Race and the Criminal Justice System – Perception v Reality

Ethnic minorities are more likely than their Caucasian counterparts to be both suspected of and victims of crime in England and Wales, according to a landmark Government report that lays bare the deep-seated racial inequality across the country.

The Race Disparity Audit, launched by Prime Minister Theresa May on Tuesday, reveals that black, Asian and mixed-raced people were over one and a half times more likely to be arrested than white people last year.

The same group was also more likely to fall victim to crime than white people, with nearly one in five being hit by crime in 2015-16, compared with 15 per cent for white people.

The Mixed ethnic group were more likely to be victims of crime, despite the relatively low perceived likelihood for this group.

 

While overall arrests in England and Wales saw a decline of 5 per cent last year, a breakdown of ethnicity shows that while for white people the figure has fallen by 10 per cent, for ethnic minorities it has fallen by just 1 per cent.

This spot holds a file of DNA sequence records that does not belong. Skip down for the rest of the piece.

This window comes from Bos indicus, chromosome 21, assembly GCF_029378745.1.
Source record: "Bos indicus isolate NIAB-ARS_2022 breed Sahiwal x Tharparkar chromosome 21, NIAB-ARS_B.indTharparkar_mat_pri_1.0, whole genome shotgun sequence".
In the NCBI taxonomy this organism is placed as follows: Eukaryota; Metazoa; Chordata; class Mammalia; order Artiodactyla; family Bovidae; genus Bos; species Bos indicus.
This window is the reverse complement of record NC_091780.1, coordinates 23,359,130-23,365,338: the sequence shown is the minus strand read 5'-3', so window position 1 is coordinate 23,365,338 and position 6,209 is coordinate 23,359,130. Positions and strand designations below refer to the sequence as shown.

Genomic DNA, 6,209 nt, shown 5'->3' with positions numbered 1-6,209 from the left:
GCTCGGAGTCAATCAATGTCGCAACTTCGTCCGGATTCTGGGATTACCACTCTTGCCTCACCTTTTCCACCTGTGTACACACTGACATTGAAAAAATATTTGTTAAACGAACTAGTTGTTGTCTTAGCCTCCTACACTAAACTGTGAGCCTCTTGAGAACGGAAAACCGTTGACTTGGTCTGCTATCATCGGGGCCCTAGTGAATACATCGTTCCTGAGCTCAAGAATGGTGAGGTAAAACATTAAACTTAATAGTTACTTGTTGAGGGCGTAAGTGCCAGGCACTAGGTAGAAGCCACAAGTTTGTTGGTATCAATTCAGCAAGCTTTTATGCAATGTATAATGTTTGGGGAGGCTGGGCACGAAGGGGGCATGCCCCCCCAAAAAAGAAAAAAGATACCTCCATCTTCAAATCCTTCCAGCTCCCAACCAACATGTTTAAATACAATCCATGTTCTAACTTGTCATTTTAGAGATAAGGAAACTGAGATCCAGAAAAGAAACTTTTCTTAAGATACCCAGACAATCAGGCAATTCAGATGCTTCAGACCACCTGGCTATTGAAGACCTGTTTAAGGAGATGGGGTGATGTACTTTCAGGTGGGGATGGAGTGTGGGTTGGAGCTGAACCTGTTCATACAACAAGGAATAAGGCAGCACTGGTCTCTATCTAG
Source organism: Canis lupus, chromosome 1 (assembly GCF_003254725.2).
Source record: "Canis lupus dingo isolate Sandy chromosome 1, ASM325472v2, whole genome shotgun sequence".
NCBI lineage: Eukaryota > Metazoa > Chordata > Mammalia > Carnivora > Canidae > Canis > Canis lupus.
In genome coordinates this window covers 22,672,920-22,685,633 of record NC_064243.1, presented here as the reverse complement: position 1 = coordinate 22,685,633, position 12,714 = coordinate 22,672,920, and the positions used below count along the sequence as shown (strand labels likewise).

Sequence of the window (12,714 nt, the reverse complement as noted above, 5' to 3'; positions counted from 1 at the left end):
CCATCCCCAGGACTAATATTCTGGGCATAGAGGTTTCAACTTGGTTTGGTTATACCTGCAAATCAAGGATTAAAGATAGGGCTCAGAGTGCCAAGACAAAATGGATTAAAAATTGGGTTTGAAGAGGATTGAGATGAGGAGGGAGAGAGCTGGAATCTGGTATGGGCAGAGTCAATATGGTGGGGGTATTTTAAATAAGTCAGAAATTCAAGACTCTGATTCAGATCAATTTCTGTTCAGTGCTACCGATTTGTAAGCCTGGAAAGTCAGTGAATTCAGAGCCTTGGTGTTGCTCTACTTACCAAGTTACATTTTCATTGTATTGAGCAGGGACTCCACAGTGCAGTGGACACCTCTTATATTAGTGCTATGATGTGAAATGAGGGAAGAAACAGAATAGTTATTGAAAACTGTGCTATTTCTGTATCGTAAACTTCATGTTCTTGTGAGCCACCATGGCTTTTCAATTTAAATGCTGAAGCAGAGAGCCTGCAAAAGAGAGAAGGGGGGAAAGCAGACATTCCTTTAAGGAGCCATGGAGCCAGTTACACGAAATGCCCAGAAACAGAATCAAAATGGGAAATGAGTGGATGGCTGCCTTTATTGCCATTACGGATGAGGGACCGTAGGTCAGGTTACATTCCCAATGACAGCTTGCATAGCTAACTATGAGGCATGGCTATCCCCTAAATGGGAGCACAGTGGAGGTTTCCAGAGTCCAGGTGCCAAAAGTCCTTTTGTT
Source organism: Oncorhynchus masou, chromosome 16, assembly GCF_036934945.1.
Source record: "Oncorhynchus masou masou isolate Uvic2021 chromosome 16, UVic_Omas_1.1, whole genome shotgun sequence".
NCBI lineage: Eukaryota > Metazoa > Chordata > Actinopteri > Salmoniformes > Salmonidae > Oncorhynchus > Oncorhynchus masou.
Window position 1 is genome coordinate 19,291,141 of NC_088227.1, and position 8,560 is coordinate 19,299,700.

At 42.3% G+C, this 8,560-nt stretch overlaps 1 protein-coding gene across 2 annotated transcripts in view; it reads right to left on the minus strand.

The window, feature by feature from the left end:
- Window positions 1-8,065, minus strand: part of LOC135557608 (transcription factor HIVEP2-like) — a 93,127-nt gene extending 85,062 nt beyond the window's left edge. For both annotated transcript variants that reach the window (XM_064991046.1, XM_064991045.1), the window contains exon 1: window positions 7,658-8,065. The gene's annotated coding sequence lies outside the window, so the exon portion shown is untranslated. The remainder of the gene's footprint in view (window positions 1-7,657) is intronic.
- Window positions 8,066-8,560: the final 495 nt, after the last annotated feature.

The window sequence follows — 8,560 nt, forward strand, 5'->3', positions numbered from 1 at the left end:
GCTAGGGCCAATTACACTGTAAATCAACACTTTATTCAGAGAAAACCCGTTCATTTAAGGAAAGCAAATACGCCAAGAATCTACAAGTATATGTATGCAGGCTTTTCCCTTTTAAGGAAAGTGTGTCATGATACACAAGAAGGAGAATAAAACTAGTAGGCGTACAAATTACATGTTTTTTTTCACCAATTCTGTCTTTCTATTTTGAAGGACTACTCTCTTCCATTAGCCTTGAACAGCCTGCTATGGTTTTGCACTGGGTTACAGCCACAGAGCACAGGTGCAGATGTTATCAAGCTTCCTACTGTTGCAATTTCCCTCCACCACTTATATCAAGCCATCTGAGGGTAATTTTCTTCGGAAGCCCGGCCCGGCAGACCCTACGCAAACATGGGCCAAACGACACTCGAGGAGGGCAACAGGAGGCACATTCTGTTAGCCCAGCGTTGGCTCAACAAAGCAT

Meanwhile, ethnic minority groups also emerged as being most likely to be victims of crime, at 19 per cent compared with 15 per cent of their white counterparts.

Although the proportion of white adults experiencing at least one crime fell from 17 per cent to 15 per cent in the three years to 2016, there was no significant change for ethnic minorities.

These figures are echoed in people’s fear of crime, with a smaller proportion of white adults reporting fear of crime compared with Asian adults, adults from other ethnicities and black adults. Asian adults and adults from the other ethnic background category had the highest levels of fear of crime.